A Simple Way to Get the Feedback You Need to Be a Better Leader

AdVance Leadership » A Simple Way to Get the Feedback You Need to Be a Better Leader

Welcome to Friday 411, issue #064. In 4 minutes, with 1 insight and 1 action, you’ll learn how to use three questions to improve your leadership and your team’s performance.

1 Insight

Using Stop-Start-Continue questions can improve your leadership by gaining specific feedback from the people you lead.

In a recent newsletter, I (Garland) shared about a time when I had a big vision that no one was buying into. I realized that the problem wasn’t the vision. It was me. People weren’t going to buy into the vision until they bought into me.
If you need more context, you can read the whole article here. Here’s an excerpt (or skip ahead to The Three Questions heading below.)
I discovered the reasons that people weren’t following my vision when I received anonymous evaluations of my leadership. The feedback revealed:

  1. I was intensely focused on tasks and could get frustrated when interrupted.
  2. I was not approachable and seemed impatient in conversations.
  3. I would get frustrated when people needed my help.

The problem was not that people weren’t bought into the vision. They weren’t bought into me. They didn’t value the vision because they didn’t feel valued by me.

The Three Questions

I had always viewed myself as an approachable, people-oriented person and had no idea how intense I could come across. I needed to grow in my self-knowledge so that I could lead others better. While I recognized that I had behaviors that caused my team to disengage from my leadership, I was blind to the behaviors causing problems.
I needed to get outside perspective.
I brought the challenge to a mentor. He encouraged me to talk to members of the team and helped me craft three questions to get feedback.
Those three questions influenced my leadership for years to come.
My mentor encouraged me to sit down with each member of my team and say:

“Leading you is a tremendous privilege, and I want to do that to the best of my abilities. I’m going to ask you three questions so that I can learn to  lead you better. To be clear, you are making suggestions, and I reserve the right to choose which suggestions I want to use. Is that alright with you?”

When the person agreed, I would ask them three questions that changed my leadership. These questions are based on the simple formula of Stop-Start-Continue.

  1. What am I currently doing that I should stop doing?
  2. What am I not doing that I should start doing?
  3. What am I currently doing that I should continue doing?

But there’s more to the story.
I found these questions to be so helpful that I incorporated them into every one-on-one meeting I had with my direct reports. I would ask them what I needed to stop doing, start doing, and continue doing. Then, I would ask their permission to give feedback on what they needed to stop, start, or continue.

How to Use Stop-Start-Continue in One-on-Ones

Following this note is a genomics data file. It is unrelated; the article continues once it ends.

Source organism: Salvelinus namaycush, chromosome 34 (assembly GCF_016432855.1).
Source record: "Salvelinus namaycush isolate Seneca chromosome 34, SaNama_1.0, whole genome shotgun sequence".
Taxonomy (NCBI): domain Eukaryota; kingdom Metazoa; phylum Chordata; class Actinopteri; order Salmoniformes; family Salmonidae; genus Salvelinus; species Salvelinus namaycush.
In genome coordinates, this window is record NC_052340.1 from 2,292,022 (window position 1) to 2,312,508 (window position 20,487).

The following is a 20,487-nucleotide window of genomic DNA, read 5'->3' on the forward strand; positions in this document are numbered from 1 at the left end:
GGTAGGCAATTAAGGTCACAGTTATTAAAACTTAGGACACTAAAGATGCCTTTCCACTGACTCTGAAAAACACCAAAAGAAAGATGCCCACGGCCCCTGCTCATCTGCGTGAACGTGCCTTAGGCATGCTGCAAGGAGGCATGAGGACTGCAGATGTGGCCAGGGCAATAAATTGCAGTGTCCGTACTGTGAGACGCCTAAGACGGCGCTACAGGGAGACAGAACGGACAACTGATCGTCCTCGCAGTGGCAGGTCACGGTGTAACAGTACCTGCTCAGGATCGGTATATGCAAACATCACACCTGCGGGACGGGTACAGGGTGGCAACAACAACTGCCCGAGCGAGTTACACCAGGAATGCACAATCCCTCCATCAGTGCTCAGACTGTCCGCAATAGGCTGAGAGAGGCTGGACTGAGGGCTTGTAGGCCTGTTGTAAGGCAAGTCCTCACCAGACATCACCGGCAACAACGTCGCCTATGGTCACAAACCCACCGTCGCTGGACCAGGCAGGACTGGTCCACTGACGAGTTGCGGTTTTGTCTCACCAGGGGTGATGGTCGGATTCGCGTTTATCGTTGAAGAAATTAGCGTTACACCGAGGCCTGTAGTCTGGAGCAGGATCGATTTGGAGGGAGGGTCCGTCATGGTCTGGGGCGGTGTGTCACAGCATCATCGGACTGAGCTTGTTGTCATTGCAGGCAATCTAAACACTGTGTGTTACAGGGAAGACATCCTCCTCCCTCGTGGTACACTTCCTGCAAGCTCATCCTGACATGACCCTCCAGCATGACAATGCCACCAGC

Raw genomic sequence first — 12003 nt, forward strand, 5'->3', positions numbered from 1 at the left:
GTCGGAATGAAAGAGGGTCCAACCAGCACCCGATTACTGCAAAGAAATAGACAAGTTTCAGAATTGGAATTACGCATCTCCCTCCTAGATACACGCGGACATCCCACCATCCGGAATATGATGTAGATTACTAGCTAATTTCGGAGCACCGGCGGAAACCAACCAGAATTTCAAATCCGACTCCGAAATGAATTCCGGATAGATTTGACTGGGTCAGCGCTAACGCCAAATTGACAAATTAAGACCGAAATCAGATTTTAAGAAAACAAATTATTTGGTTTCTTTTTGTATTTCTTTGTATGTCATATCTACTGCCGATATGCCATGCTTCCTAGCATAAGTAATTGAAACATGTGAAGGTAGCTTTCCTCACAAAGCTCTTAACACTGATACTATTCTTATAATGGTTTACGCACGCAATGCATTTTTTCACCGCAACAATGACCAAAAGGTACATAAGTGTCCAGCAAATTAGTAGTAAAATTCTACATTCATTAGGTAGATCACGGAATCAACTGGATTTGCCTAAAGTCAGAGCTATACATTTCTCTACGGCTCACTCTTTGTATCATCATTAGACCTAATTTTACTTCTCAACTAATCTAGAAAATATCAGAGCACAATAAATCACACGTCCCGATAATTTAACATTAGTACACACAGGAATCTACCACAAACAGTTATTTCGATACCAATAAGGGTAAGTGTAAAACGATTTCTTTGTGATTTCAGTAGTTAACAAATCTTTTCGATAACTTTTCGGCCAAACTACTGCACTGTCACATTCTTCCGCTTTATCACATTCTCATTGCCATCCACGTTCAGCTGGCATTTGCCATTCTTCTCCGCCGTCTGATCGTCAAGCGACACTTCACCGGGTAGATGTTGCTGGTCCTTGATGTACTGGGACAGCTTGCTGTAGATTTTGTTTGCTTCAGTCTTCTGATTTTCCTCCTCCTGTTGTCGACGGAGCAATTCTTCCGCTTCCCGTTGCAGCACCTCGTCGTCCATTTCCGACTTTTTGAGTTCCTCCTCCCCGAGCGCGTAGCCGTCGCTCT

Great athletic coaches understand that they have to adapt their coaching style to different players on their team. As a leader, you have a similar challenge. Your team will change regularly as people move on to new jobs or other roles. You have to continually find new ways to lead your team well. These three questions can help you become the leader your team needs you to be.
Here are a few suggestions for how to incorporate these questions into your one-on-ones:

1. Ask every month.

Ask the same three questions to each member of your team every month. The questions become more powerful with Consistency. The more frequently you ask these questions, the more quickly you can discover:

  • Challenges that are holding back your leadership
  • Problems that need to be addressed quickly
  • Best practices that your team appreciates

2. Be Patient.

It will take a few months for each team member to realize that you’re going to ask the same questions. Even if you tell them, they won’t necessarily come prepared. Eventually, though, they’ll have thought through their answers to these questions before the meeting starts.

3. Look for themes.

The longer you ask these questions, the more you’ll start picking up on themes and patterns. For example, you might have several people mention that they’d like you to stop being “short” with them. That gives you insight that you’re too blunt for your team. You need to temper your directness with kindness.

4. Review progress each month.

Each time you meet, evaluate your progress on previous Start-Stop-Continue requests. For example, imagine one of your direct reports gives you feedback that you need to stop joking around about firing people. He tells you that anytime someone disagrees with you, you say, “Don’t make me fire you.” He knows that you’re kidding, but it still creates low-level fear in others.
You take the feedback to heart and make a concerted effort to stop that line of joking. During the next one-on-one, review your progress. Ask the person if you’ve made progress in this area. Find out if they’ve noticed any other ways that you inadvertently create fear.

5. Give feedback using Stop-Start-Continue.

If you’re a supervisor, you have the right and responsibility to give feedback to your direct reports. Using the Stop- Start-Continue method is a great way to help your team learn to grow.

6. Use it in personal relationships.

One final suggestion: use the questions in your personal relationships as well. The answers can help you be a better spouse, partner, parent, and friend.
All of us have blindspots. But that doesn’t excuse you from finding out what your blindspots are. Use Stop-Start- Continue to gain insights.

1 Action

Start asking your Direct Reports for feedback using Stop-Start-Continue questions.


Want to help your company unleash its leaders?

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